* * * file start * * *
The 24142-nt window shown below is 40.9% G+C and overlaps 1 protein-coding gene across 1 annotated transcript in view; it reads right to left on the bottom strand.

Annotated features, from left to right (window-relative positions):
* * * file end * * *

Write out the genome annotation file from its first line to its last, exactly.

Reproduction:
The 24142-nt window shown below is 40.9% G+C and overlaps 1 protein-coding gene across 1 annotated transcript in view; it reads right to left on the bottom strand.

Annotated features, from left to right (window-relative positions):